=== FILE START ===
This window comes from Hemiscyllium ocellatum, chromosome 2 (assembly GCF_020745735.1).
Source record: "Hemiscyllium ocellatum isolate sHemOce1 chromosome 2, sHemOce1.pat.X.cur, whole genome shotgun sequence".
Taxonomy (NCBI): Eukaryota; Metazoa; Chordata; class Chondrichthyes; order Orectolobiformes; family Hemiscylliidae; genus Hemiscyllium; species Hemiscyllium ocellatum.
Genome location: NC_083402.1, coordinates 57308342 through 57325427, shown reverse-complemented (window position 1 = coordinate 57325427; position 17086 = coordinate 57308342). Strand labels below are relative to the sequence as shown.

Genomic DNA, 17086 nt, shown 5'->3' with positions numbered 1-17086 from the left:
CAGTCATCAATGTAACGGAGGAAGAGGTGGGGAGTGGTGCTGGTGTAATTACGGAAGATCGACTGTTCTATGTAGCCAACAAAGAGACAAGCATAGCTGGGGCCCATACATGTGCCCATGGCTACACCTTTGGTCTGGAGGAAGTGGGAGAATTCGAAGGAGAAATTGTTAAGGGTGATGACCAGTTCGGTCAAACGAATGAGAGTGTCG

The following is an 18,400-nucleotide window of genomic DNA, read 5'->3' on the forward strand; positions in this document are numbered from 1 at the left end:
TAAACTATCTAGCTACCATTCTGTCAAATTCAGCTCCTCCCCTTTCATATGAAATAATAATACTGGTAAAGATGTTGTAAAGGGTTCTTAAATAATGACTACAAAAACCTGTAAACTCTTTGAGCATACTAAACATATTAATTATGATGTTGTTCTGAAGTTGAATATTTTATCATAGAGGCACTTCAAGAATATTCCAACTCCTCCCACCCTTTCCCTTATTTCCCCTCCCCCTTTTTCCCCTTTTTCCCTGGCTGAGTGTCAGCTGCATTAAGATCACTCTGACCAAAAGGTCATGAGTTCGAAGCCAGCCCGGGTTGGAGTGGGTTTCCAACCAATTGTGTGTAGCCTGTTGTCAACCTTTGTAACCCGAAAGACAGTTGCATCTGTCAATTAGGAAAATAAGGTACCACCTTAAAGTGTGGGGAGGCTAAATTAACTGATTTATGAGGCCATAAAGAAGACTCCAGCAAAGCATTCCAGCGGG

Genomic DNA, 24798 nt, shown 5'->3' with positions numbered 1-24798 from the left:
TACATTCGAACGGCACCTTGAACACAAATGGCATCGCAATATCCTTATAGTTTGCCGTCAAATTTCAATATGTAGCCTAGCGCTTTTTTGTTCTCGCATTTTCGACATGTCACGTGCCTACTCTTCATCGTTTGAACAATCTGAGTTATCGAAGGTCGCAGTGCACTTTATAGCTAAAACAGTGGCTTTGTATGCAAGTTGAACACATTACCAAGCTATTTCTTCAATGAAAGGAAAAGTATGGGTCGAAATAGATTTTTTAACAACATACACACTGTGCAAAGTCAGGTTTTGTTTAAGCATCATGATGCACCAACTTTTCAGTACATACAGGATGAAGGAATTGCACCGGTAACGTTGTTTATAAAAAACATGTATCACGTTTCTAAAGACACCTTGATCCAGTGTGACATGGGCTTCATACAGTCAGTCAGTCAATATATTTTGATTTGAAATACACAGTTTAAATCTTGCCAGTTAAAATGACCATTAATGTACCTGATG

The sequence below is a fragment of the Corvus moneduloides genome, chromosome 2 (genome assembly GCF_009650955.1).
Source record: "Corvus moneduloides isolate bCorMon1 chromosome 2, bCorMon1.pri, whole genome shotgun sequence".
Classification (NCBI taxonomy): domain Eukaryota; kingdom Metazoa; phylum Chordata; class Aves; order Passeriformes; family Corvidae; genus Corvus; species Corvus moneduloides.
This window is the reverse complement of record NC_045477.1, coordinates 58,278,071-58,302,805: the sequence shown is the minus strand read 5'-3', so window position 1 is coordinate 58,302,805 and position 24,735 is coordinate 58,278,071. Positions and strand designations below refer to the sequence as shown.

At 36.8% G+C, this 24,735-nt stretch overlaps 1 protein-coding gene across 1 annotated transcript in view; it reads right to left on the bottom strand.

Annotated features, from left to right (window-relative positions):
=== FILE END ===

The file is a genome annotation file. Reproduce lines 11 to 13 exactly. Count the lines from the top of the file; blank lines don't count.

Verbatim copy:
The sequence below is a fragment of the Corvus moneduloides genome, chromosome 2 (genome assembly GCF_009650955.1).
Source record: "Corvus moneduloides isolate bCorMon1 chromosome 2, bCorMon1.pri, whole genome shotgun sequence".
Classification (NCBI taxonomy): domain Eukaryota; kingdom Metazoa; phylum Chordata; class Aves; order Passeriformes; family Corvidae; genus Corvus; species Corvus moneduloides.